Educational outreach takes many forms. The site is a field trip destination for scout and 4H groups and school students. A young girl had her tenth birthday party there. Individuals can learn about the dome and the control features, and enjoy the thrill of looking through a 20 inch telescope to gain an up-close and personal view of the moon or Jupiter. According to Carlson, thousands have been served through the auspices of MMMAA over the past 12 years. He said that in addition to serving as a public education site, it has been a satellite teaching facility for local institutions such as Jamestown Community College. He added that several schools have partnered with the Martz Observatory, including Frewsburg, BOCES, Jamestown and Cassadaga Valley. The pilot program began with the Frewsburg school, with images from the Observatory transferred to the school. Additional schools will be contacted in the fall to see if they are interested in becoming involved as well. The Association has a collection of 10,000 superior pictures. The 24″ telescope has remote capability for research, with amazing opportunities for making discoveries.

One weekend a month, the OBSERVER features an article written by Kohl describing the astronomical highlights of the coming month. Some people might assume that this is an Associated Press feature that originates elsewhere in the country. Imagine this column comes from our own “backyard!”

The website Martzobservatory.org is a treasure trove of information. The newsletters are a combination of interesting and entertaining facts. There is a link to the One Minute Astronomer, which includes free courses entitled, “Guide to the Night Sky and Basic Astronomy,” “Introduction to Stargazing,” ‘How to Choose a Telescope” and “How to Take A Great Astro-Photo” by Brian Ventrudo.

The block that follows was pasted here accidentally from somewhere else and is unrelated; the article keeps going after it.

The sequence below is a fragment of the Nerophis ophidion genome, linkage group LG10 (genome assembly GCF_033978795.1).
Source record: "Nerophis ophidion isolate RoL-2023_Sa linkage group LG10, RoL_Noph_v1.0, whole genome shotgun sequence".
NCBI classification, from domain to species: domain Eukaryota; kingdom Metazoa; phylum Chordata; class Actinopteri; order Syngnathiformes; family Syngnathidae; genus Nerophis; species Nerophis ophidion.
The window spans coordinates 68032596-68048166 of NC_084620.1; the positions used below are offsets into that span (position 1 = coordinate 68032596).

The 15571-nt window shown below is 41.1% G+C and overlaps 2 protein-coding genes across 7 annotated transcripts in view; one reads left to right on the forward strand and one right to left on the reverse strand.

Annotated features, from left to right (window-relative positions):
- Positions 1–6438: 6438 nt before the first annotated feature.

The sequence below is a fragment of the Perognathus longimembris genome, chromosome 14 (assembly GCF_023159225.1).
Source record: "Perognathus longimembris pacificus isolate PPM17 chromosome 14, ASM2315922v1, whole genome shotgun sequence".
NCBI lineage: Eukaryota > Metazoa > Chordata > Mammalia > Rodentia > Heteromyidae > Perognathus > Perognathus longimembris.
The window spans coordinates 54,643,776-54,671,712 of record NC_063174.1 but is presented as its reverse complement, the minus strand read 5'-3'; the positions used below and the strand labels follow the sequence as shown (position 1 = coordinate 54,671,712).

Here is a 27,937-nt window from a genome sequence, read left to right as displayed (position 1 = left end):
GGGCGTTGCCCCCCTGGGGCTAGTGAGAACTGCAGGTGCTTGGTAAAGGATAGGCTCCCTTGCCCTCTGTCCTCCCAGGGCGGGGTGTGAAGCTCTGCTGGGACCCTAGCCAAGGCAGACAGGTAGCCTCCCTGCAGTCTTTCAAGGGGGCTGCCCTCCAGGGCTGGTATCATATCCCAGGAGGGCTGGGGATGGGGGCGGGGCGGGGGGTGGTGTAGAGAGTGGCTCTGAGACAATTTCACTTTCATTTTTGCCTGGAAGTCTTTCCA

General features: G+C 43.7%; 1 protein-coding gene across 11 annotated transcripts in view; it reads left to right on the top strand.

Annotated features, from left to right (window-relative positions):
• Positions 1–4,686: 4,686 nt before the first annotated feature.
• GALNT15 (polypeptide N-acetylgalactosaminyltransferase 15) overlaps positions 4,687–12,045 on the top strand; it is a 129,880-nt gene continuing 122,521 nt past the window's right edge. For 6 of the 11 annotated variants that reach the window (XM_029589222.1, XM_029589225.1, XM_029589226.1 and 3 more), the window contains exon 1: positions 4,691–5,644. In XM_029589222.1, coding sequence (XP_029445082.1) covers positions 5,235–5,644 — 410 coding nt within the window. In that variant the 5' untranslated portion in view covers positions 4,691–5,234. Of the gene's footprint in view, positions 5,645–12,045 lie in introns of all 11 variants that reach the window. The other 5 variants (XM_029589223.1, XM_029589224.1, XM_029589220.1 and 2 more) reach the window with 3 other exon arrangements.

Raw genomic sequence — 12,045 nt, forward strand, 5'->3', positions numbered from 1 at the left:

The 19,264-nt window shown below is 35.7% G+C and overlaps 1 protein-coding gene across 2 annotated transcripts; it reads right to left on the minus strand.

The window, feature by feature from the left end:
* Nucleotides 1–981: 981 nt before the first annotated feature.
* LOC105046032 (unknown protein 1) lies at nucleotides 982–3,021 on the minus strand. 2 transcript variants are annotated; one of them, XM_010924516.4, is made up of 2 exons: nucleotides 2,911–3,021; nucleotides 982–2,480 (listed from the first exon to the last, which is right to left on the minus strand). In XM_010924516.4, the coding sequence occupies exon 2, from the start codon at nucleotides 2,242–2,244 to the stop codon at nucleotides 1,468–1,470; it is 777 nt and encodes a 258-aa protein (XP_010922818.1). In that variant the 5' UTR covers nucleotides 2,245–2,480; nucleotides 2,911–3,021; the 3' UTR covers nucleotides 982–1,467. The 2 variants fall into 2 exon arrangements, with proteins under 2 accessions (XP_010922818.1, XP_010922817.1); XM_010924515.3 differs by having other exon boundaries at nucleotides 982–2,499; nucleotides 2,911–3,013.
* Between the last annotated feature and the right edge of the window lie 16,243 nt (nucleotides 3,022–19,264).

There are also directions to the Observatory, a membership application, and a calendar of special programs. The public is invited to board and general meetings the second and fourth Wednesdays of the month. Open houses are scheduled the first and third Wednesdays of the month and some selected Saturdays at 7:30 p.m.

“We’re there, rain or shine,” said president Nelson, who works as an optician. During the summer, the actual viewing of the darkened skies takes place later, but there is plenty to see before that.

Due to the expansion taking place, the public is encouraged to visit more towards the end of July. “August, September and October are great months for viewing,” said Nelson.

Suggested donations of $2 for students and $5 for adults are accepted for upkeep and insurance.

Does this sound interesting, but a little out of the norm? There are kind, patient, committed guides waiting.

Carlson said, “It’s been my hobby for 67 years. We’re astronomers without borders people of all walks of life.”

Call 569-3689 or visit the Martz/Kohl Observatory at 176 Robbin Hill Road, Frewsburg to start a journey onward and upward.